Memories Unwound
By: Ruby Dahl
Format/Source: Paperback; my purchase

Memories Unwound is a collection of free verse poems and prose that tap into the thoughts, feelings and ideas of the author. Each piece aims to go beyond just words and reveal an emotion; love, pain or happiness and by the end of it, the prospect of attaining solace. The author uses ‘memories’ as a title to emphasise that it is universally relatable – as readers should find at least one (or more) piece(s) that reminds them of a previous experience that they have had/ emotion that they have felt, hence becoming a ‘memory’ that is unwound in this book.

Each piece aims to fuel the realisation of sentiments that fabricate our very being, and by the end of the book readers are shown the possibility of hope, redemption, closing ‘old chapters’ and moving on to make new memories.

I kept seeing this book whenever I’m browsing on Amazon so I decided to read some of her poems over at Instagram before picking up a copy. Anyway it’s a great collection of poems. I actually read this some time ago before compiling these reviews so whilst no particular poems come to mind that stood out, I nonetheless enjoyed it and will keep a lookout for her future work.

Rating: ★★★½☆

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Books: A Batch of Mini-Reviews

Posted 8 September, 2017 by Lianne in Books / 0 Comments

Another day, another round of mini reviews! This is another poetry edition as I’ve read a bit of poetry in the last few months that I wanted to talk briefly about 🙂 Included in this batch are:


The FSG Book of Twentieth-Century Italian Poetry: An Anthology
Format/Source: Hardback; my purchase

More than a century has now passed since F.T. Marinetti’s famous “Futurist Manifesto” slammed the door on the nineteenth century and trumpeted the arrival of modernity in Europe and beyond. Since then, against the backdrop of two world wars and several radical social upheavals whose effects continue to be felt, Italian poets have explored the possibilities of verse in a modern age, creating in the process one of the great bodies of twentieth-century poetry.

Even before Marinetti, poets such as Giovanni Pascoli had begun to clear the weedy rhetoric and withered diction from the once-glorious but by then decadent grounds of Italian poetry. And their winter labors led to an extraordinary spring: Giuseppe Ungaretti’s wartime distillations and Eugenio Montale’s “astringent music”; Umberto Saba’s song of himself and Salvatore Quasimodo’s hermetic involutions. After World War II, new generations—including such marvelously diverse poets as Sandro Penna, Pier Paolo Pasolini, Amelia Rosselli, Vittorio Sereni, and Raffaello Baldini—extended the enormous promise of the prewar era into our time.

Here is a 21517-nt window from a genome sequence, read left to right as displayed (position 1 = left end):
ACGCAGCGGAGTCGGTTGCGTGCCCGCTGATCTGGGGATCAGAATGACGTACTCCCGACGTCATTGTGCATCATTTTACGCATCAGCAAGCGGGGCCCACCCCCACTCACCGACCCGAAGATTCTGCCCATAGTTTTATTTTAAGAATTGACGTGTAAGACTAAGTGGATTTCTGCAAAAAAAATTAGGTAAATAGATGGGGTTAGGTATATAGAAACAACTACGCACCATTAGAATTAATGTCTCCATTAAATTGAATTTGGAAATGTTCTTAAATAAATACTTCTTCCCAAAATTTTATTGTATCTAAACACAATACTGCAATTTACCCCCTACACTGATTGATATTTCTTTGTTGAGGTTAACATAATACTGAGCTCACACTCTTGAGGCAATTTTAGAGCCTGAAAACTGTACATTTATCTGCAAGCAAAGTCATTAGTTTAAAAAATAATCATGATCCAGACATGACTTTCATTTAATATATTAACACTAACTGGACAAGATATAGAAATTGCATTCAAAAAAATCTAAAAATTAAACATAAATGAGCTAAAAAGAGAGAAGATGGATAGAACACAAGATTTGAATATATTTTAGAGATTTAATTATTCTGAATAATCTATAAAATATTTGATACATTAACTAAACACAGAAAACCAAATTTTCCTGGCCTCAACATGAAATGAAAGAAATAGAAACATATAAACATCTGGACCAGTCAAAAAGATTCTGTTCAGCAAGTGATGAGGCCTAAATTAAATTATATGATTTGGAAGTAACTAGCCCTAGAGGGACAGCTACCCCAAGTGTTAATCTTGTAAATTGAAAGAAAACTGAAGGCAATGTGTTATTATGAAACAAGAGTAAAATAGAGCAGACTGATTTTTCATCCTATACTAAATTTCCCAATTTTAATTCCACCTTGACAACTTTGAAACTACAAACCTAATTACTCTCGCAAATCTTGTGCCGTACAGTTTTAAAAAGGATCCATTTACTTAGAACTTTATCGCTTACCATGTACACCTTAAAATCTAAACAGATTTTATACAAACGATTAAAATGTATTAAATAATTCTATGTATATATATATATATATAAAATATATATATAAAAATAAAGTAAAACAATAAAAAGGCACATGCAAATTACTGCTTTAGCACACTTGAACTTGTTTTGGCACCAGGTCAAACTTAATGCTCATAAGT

A surprising and illuminating collection, The FSG Book of 20th-Century Italian Poetry invites the reader to examine the works of these and other poets—seventy-five in all—in context and conversation with one another. Edited by the poet and translator Geoffrey Brock, these poems have been beautifully rendered into English by some of our finest English-language poets, including Seamus Heaney, Robert Lowell, Ezra Pound, Paul Muldoon, and many exciting younger voices

I bought this monster of a tome on sale at Book City; I’m always up to reading more translated texts and more Italian literature so the intersect between Italian literature and poetry with this book was a win-win for me.

Like the title and blurb mentions, the book covers Italian poetry over the course of the twentieth century, convering everything from life in Italy at the turn of the century to the two world wars, to experimentation in the latter half of the the twentieth century in culture. It’s a bilingual text, which I always enjoy checking out, and whilst there were some I didn’t care for or felt moved by (the really weird experimentation from the mid-century just will never appeal to me) there were others that did intrigue me and whose works I will keep a lookout for as solo collections, such as Giovanni Pascoli and Giuseppe Ungaretti.

Overall, I’m glad to have checked out this collection 🙂

Rating: ★★★☆☆